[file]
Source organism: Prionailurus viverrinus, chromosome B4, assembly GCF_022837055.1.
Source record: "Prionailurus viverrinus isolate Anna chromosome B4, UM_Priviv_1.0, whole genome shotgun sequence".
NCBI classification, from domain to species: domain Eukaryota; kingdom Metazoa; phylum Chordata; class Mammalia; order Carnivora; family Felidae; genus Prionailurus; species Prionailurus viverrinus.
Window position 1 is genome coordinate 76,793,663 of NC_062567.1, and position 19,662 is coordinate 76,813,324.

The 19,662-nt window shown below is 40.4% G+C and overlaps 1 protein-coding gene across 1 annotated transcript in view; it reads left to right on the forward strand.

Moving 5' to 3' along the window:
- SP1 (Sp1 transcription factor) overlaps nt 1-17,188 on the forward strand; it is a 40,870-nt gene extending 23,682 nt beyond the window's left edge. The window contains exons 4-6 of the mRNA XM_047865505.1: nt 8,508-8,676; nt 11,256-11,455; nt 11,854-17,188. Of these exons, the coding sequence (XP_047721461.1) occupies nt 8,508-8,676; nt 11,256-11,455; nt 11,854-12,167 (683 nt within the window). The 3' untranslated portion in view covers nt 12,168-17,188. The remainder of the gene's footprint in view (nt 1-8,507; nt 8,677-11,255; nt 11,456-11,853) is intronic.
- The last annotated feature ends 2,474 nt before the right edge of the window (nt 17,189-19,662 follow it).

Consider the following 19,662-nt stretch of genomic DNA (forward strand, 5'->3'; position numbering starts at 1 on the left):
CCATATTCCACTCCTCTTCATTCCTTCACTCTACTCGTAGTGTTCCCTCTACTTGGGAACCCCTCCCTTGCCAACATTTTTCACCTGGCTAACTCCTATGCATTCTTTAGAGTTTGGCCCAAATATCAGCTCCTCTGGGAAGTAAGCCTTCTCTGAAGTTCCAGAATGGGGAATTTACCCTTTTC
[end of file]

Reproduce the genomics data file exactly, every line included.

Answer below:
Source organism: Prionailurus viverrinus, chromosome B4, assembly GCF_022837055.1.
Source record: "Prionailurus viverrinus isolate Anna chromosome B4, UM_Priviv_1.0, whole genome shotgun sequence".
NCBI classification, from domain to species: domain Eukaryota; kingdom Metazoa; phylum Chordata; class Mammalia; order Carnivora; family Felidae; genus Prionailurus; species Prionailurus viverrinus.
Window position 1 is genome coordinate 76,793,663 of NC_062567.1, and position 19,662 is coordinate 76,813,324.

The 19,662-nt window shown below is 40.4% G+C and overlaps 1 protein-coding gene across 1 annotated transcript in view; it reads left to right on the forward strand.

Moving 5' to 3' along the window:
- SP1 (Sp1 transcription factor) overlaps nt 1-17,188 on the forward strand; it is a 40,870-nt gene extending 23,682 nt beyond the window's left edge. The window contains exons 4-6 of the mRNA XM_047865505.1: nt 8,508-8,676; nt 11,256-11,455; nt 11,854-17,188. Of these exons, the coding sequence (XP_047721461.1) occupies nt 8,508-8,676; nt 11,256-11,455; nt 11,854-12,167 (683 nt within the window). The 3' untranslated portion in view covers nt 12,168-17,188. The remainder of the gene's footprint in view (nt 1-8,507; nt 8,677-11,255; nt 11,456-11,853) is intronic.
- The last annotated feature ends 2,474 nt before the right edge of the window (nt 17,189-19,662 follow it).

Consider the following 19,662-nt stretch of genomic DNA (forward strand, 5'->3'; position numbering starts at 1 on the left):
CCATATTCCACTCCTCTTCATTCCTTCACTCTACTCGTAGTGTTCCCTCTACTTGGGAACCCCTCCCTTGCCAACATTTTTCACCTGGCTAACTCCTATGCATTCTTTAGAGTTTGGCCCAAATATCAGCTCCTCTGGGAAGTAAGCCTTCTCTGAAGTTCCAGAATGGGGAATTTACCCTTTTC